Tag Archive: Mouse Guard


If you want to see a good argument for enforcing antitrust policy against mega-sized media corporations, here’s one.  Along with so many other change-ups, delays and cancelations, add Fox’s big-(estimated $170 million) budget Mouse Guard movie to the list.  The writer, artist, and visionary creator of the Mouse Guard universe, David Petersen announced the news back in April, two weeks before the scheduled filming date.  Reportedly Disney directed new subsidiary Fox to cancel the film.  No reasons were announced, but it’s difficult to surmise any reason other than a coordinated effort to own the theater box office with its own projects.  Just how much work had already been done?  How big was this film going to be?  Director Wes Ball (The Maze Runner) and Petersen released two videos over social media this week (and more participants have since released even more great pre-production content) that paint a picture that will leave you feeling like audiences have been out-right robbed.

The first video includes a pan of the offices where the pre-production previz work was already completed, including miniatures, maquettes, dioramas, costumes, performance capture and CG-mock-ups, and thousands of pieces of compelling concept art lining the work area walls.  You really get a sense for what audiences will be missing with the second video, another development piece for sure, yet even as a demo or “sizzle reel,” anyone who is a fan of fantasy movies can see this was going to be something entirely new.  Matt Reeves (The Batman, Planet of the Apes reboots) was producing.  Artist Darek Zabrocki was one of many artists who created thousands of pieces of concept art (see above and below) to push the film forward (see Zabrocki’s Instagram account here for several images).  Rogue One: A Star Wars Story screenplay writer Gary Whitta′s script was in-hand (he’s now released it via his Twitter account for everyone to read here).  Composer John Paesano had his first theme in play with a warrior’s quest-evoking theme in a James Horner/Randy Edelman vibe (listen to it here).  It was all just ready for Weta to step in and take over with production, and wham, that House with the Mouse slammed the door.  But it looks like no other mice will suffice for Disney.  So Fox will either sit on the rights, sell them, or the rights will revert in a few years.  All these pre-production pieces will likely get warehoused until they get auctioned off for space reasons down the road as happens with studios (studio storage is expensive!), unless another studio or filmmaker steps in with some money (Peter Jackson?  Guillermo Del Toro?  The Jim Henson Company?).  But we seem to already be past the eleventh hour for that to have happened.  On the one hand, outsiders will never know why the decision was made, corporations make these calls for all sorts of business reasons.  But what is clear is that without the approval of that mega-merger of behemoth media empires, this expression, this idea, this story, this vision, would be coming to your local theaters soon.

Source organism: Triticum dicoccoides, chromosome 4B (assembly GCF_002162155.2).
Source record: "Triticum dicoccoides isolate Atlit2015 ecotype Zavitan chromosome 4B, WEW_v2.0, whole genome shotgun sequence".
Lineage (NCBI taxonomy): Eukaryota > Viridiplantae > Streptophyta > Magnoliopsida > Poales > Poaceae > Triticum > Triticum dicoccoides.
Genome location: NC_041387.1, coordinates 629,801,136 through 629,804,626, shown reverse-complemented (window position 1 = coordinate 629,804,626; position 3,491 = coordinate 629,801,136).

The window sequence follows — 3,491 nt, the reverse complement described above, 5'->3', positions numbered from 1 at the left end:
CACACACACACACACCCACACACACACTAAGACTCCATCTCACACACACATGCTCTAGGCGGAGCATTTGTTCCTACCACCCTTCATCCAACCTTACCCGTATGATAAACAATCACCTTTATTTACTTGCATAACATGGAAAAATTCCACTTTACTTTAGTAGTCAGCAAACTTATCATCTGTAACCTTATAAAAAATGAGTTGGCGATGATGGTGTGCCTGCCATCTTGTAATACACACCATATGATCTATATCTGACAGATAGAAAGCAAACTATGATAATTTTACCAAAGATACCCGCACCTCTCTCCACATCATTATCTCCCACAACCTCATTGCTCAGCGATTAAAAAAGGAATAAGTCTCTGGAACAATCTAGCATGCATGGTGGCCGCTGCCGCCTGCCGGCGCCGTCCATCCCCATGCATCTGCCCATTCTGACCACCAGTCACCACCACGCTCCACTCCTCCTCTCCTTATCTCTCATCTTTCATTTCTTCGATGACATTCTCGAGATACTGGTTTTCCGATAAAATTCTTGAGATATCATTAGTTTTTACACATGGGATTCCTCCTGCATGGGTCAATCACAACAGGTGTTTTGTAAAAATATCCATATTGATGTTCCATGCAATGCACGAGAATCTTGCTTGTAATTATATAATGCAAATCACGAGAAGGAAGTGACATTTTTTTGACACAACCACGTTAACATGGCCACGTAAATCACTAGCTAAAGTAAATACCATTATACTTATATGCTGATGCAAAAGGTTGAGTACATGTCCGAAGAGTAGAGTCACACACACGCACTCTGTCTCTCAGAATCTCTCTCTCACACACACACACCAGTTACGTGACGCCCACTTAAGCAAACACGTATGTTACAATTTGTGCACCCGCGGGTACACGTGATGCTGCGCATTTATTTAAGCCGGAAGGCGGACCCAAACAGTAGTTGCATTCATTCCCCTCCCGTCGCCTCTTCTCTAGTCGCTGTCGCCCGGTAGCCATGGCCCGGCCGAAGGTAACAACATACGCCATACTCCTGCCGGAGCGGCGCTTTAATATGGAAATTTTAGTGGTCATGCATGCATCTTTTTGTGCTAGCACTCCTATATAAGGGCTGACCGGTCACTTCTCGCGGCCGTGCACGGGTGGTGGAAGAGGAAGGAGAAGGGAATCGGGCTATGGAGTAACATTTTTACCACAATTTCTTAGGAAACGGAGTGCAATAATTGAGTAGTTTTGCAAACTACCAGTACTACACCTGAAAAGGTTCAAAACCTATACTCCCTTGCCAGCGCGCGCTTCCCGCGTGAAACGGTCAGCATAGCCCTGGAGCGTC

Voice actors enlisted for the film included Idris Elba, Thomas Brodie-Sangster, Jack Whitehall, Samson Kayo, and Andy Serkis.  In the meantime, Petersen keeps creating, new Mouse Guard and other worlds.  Petersen’s comics and compilation hardcover editions, along with his version of The Wind and the Willows, are the picture books I have purchased more than any other for gifts–ever.  His artwork is fantastic, fantastical, and magical, and it came as no surprise when he announced a film in the works back in 2016.  Petersen’s Dark Crystal and Teenage Mutant Ninja Turtle comic cover art also has him as a contender for the year’s best cover artist.  Mouse Guard is one of those rare worlds in my lifetime that evokes the wonder of Jim Henson, the creativity of J.R.R. Tolkien, and the gravity and import of Mr. Rogers.